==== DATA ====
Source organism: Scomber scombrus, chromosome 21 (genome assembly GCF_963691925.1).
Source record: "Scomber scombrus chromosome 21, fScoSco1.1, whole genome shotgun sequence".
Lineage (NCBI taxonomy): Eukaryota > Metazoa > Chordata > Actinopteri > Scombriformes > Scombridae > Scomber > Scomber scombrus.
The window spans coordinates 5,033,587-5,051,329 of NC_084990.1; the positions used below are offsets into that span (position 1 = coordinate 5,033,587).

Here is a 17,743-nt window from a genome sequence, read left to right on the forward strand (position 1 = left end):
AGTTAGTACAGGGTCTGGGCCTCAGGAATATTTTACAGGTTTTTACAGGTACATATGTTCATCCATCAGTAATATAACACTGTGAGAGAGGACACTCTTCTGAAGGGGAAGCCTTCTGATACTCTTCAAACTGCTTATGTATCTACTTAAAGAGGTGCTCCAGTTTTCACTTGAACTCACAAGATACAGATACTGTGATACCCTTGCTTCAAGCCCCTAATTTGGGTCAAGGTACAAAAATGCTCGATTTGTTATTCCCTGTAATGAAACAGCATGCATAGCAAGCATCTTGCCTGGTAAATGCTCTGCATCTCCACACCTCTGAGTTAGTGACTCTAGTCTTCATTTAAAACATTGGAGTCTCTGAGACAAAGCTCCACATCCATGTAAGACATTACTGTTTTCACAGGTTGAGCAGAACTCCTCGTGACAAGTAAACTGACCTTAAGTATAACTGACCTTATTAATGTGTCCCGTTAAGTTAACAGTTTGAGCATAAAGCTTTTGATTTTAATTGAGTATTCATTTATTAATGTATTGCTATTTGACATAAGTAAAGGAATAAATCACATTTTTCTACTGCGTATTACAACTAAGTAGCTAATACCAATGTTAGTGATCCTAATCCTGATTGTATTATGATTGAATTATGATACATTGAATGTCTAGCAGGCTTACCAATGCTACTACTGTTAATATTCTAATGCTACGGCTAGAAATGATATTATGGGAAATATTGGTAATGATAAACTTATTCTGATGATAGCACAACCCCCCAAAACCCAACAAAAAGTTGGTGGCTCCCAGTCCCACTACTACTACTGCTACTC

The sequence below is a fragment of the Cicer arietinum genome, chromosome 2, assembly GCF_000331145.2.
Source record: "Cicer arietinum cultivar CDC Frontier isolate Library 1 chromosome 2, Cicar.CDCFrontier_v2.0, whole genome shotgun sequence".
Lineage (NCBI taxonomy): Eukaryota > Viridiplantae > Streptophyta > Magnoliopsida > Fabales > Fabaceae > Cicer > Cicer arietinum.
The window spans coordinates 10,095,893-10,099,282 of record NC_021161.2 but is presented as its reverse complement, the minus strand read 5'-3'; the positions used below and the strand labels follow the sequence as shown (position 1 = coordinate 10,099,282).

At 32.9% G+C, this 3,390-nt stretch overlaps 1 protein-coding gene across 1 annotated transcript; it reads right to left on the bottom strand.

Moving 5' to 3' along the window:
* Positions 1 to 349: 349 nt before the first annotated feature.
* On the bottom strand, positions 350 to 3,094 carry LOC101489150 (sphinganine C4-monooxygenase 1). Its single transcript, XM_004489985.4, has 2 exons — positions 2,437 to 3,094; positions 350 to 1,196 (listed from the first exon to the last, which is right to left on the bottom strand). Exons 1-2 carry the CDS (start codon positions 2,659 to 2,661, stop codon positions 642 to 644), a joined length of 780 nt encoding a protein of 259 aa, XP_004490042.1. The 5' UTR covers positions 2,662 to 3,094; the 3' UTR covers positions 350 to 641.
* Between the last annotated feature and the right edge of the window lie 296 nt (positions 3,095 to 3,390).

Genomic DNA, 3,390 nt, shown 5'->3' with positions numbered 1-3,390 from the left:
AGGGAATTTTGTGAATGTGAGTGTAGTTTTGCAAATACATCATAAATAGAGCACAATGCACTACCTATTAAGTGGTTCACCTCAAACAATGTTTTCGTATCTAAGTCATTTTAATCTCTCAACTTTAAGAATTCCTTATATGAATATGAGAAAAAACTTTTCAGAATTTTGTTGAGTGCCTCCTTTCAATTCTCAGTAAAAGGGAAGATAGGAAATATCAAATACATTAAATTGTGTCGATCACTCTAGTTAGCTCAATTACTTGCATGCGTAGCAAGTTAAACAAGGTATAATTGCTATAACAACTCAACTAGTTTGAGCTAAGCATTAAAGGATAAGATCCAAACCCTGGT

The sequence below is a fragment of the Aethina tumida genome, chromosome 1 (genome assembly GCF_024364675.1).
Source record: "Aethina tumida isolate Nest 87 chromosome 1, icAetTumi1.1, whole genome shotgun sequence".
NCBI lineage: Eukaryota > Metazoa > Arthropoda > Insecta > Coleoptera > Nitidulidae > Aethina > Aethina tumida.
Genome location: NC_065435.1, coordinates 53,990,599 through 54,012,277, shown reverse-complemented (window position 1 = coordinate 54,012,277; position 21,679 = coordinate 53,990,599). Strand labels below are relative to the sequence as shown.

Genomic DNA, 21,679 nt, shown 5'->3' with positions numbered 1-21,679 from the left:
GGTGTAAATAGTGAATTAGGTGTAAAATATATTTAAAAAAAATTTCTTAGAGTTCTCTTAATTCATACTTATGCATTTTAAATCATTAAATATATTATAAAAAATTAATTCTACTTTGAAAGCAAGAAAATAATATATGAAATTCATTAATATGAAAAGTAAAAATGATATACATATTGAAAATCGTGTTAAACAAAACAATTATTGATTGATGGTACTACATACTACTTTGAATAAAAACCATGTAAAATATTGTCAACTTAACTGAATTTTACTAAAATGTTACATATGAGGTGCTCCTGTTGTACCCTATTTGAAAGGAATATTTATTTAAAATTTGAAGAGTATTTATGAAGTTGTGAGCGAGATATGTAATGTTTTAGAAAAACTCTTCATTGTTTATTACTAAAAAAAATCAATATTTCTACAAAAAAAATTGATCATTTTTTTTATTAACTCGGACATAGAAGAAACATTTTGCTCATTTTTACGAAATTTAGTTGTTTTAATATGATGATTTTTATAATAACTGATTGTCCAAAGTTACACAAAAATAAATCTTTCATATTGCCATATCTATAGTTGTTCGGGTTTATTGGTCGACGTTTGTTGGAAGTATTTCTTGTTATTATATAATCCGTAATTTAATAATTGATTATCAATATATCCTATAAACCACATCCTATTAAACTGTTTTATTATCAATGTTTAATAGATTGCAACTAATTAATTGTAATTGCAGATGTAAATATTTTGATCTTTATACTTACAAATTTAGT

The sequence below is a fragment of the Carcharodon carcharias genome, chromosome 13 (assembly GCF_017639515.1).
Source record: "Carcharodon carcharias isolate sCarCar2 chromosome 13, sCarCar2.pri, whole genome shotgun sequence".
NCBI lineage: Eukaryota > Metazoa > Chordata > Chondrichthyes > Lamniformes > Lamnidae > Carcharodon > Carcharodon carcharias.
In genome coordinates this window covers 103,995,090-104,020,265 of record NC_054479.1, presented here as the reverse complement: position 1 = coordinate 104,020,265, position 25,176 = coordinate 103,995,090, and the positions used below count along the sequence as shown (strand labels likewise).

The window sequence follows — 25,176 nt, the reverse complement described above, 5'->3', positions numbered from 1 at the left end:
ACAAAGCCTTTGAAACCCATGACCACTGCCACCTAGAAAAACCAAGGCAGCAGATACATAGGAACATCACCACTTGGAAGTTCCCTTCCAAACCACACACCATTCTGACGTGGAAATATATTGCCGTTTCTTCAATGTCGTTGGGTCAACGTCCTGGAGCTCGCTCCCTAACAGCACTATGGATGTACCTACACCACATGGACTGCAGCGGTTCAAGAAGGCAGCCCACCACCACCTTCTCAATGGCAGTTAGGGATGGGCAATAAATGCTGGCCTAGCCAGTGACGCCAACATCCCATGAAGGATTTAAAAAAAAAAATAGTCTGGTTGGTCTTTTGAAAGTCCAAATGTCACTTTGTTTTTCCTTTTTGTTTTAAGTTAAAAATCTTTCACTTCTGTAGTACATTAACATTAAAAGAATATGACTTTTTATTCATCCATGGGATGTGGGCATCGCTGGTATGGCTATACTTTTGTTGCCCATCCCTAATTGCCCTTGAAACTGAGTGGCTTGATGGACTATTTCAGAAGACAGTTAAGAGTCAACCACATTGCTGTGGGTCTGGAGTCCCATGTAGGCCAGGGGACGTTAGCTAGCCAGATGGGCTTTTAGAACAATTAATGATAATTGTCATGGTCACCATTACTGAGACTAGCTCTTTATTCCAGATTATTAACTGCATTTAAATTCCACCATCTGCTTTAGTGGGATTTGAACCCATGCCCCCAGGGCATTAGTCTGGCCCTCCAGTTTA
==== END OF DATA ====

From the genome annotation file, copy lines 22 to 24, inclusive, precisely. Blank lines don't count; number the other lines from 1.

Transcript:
Genomic DNA, 21,679 nt, shown 5'->3' with positions numbered 1-21,679 from the left:
GGTGTAAATAGTGAATTAGGTGTAAAATATATTTAAAAAAAATTTCTTAGAGTTCTCTTAATTCATACTTATGCATTTTAAATCATTAAATATATTATAAAAAATTAATTCTACTTTGAAAGCAAGAAAATAATATATGAAATTCATTAATATGAAAAGTAAAAATGATATACATATTGAAAATCGTGTTAAACAAAACAATTATTGATTGATGGTACTACATACTACTTTGAATAAAAACCATGTAAAATATTGTCAACTTAACTGAATTTTACTAAAATGTTACATATGAGGTGCTCCTGTTGTACCCTATTTGAAAGGAATATTTATTTAAAATTTGAAGAGTATTTATGAAGTTGTGAGCGAGATATGTAATGTTTTAGAAAAACTCTTCATTGTTTATTACTAAAAAAAATCAATATTTCTACAAAAAAAATTGATCATTTTTTTTATTAACTCGGACATAGAAGAAACATTTTGCTCATTTTTACGAAATTTAGTTGTTTTAATATGATGATTTTTATAATAACTGATTGTCCAAAGTTACACAAAAATAAATCTTTCATATTGCCATATCTATAGTTGTTCGGGTTTATTGGTCGACGTTTGTTGGAAGTATTTCTTGTTATTATATAATCCGTAATTTAATAATTGATTATCAATATATCCTATAAACCACATCCTATTAAACTGTTTTATTATCAATGTTTAATAGATTGCAACTAATTAATTGTAATTGCAGATGTAAATATTTTGATCTTTATACTTACAAATTTAGT

The sequence below is a fragment of the Carcharodon carcharias genome, chromosome 13 (assembly GCF_017639515.1).